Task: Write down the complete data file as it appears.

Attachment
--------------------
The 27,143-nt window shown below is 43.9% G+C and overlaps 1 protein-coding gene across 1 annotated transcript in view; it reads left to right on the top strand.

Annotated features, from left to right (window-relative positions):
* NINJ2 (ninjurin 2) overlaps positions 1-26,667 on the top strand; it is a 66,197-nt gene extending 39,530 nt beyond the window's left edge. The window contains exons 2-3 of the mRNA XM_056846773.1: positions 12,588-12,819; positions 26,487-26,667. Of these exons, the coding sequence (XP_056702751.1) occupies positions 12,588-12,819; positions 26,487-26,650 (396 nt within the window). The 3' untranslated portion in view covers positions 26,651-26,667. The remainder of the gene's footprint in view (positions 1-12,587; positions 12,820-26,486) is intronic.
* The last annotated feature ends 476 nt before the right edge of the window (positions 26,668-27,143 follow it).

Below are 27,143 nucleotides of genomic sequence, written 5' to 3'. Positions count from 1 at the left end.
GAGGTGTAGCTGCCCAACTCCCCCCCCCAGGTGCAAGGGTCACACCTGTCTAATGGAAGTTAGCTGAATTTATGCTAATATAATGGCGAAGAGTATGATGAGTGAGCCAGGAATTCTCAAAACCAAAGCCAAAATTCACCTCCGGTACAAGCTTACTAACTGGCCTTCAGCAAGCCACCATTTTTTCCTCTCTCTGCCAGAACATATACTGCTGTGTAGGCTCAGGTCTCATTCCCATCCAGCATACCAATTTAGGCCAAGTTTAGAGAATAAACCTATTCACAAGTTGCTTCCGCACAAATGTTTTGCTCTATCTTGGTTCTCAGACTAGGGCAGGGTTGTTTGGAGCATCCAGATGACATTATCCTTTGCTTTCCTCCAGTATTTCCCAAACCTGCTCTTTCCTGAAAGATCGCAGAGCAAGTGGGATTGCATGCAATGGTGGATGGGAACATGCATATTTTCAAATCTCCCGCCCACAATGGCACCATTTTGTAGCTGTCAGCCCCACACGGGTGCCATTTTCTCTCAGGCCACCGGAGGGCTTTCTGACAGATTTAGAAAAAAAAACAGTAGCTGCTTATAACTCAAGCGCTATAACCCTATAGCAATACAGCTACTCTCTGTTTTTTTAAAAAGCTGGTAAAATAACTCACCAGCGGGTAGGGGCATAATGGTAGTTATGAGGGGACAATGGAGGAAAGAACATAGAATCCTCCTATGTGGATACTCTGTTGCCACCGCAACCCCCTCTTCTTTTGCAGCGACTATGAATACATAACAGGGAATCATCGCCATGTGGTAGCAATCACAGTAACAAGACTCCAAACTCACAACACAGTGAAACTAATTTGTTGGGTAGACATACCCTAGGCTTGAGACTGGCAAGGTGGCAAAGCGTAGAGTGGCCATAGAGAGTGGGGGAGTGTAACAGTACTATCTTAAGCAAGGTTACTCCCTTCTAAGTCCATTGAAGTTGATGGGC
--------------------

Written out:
The 27,143-nt window shown below is 43.9% G+C and overlaps 1 protein-coding gene across 1 annotated transcript in view; it reads left to right on the top strand.

Annotated features, from left to right (window-relative positions):
* NINJ2 (ninjurin 2) overlaps positions 1-26,667 on the top strand; it is a 66,197-nt gene extending 39,530 nt beyond the window's left edge. The window contains exons 2-3 of the mRNA XM_056846773.1: positions 12,588-12,819; positions 26,487-26,667. Of these exons, the coding sequence (XP_056702751.1) occupies positions 12,588-12,819; positions 26,487-26,650 (396 nt within the window). The 3' untranslated portion in view covers positions 26,651-26,667. The remainder of the gene's footprint in view (positions 1-12,587; positions 12,820-26,486) is intronic.
* The last annotated feature ends 476 nt before the right edge of the window (positions 26,668-27,143 follow it).

Below are 27,143 nucleotides of genomic sequence, written 5' to 3'. Positions count from 1 at the left end.
GAGGTGTAGCTGCCCAACTCCCCCCCCCAGGTGCAAGGGTCACACCTGTCTAATGGAAGTTAGCTGAATTTATGCTAATATAATGGCGAAGAGTATGATGAGTGAGCCAGGAATTCTCAAAACCAAAGCCAAAATTCACCTCCGGTACAAGCTTACTAACTGGCCTTCAGCAAGCCACCATTTTTTCCTCTCTCTGCCAGAACATATACTGCTGTGTAGGCTCAGGTCTCATTCCCATCCAGCATACCAATTTAGGCCAAGTTTAGAGAATAAACCTATTCACAAGTTGCTTCCGCACAAATGTTTTGCTCTATCTTGGTTCTCAGACTAGGGCAGGGTTGTTTGGAGCATCCAGATGACATTATCCTTTGCTTTCCTCCAGTATTTCCCAAACCTGCTCTTTCCTGAAAGATCGCAGAGCAAGTGGGATTGCATGCAATGGTGGATGGGAACATGCATATTTTCAAATCTCCCGCCCACAATGGCACCATTTTGTAGCTGTCAGCCCCACACGGGTGCCATTTTCTCTCAGGCCACCGGAGGGCTTTCTGACAGATTTAGAAAAAAAAACAGTAGCTGCTTATAACTCAAGCGCTATAACCCTATAGCAATACAGCTACTCTCTGTTTTTTTAAAAAGCTGGTAAAATAACTCACCAGCGGGTAGGGGCATAATGGTAGTTATGAGGGGACAATGGAGGAAAGAACATAGAATCCTCCTATGTGGATACTCTGTTGCCACCGCAACCCCCTCTTCTTTTGCAGCGACTATGAATACATAACAGGGAATCATCGCCATGTGGTAGCAATCACAGTAACAAGACTCCAAACTCACAACACAGTGAAACTAATTTGTTGGGTAGACATACCCTAGGCTTGAGACTGGCAAGGTGGCAAAGCGTAGAGTGGCCATAGAGAGTGGGGGAGTGTAACAGTACTATCTTAAGCAAGGTTACTCCCTTCTAAGTCCATTGAAGTTGATGGGC